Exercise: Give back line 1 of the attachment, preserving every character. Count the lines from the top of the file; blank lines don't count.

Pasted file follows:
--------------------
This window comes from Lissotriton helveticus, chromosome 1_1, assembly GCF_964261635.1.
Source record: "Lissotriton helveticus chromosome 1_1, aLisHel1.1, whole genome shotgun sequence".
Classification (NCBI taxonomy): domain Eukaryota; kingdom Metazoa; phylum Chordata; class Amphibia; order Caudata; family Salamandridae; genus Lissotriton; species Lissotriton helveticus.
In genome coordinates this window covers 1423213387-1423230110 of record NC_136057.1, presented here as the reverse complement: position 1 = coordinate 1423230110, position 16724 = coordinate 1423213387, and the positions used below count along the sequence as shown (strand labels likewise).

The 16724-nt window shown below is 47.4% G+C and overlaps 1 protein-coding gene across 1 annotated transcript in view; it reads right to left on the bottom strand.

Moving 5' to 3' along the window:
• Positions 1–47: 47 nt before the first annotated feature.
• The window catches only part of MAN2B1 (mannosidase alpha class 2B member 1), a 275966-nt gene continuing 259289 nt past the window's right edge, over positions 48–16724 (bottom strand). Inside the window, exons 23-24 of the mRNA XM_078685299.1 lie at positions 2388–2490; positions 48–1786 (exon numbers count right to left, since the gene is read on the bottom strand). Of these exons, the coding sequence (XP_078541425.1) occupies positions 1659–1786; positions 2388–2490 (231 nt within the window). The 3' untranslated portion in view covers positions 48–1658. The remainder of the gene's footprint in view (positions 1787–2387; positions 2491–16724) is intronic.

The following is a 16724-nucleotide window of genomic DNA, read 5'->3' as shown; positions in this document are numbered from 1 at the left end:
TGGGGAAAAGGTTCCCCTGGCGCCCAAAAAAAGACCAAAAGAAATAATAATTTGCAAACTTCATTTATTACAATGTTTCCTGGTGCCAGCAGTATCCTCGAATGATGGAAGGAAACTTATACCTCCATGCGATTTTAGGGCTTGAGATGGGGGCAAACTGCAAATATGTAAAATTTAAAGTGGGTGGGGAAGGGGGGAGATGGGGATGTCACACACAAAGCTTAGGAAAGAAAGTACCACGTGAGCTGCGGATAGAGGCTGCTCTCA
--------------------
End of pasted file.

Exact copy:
This window comes from Lissotriton helveticus, chromosome 1_1, assembly GCF_964261635.1.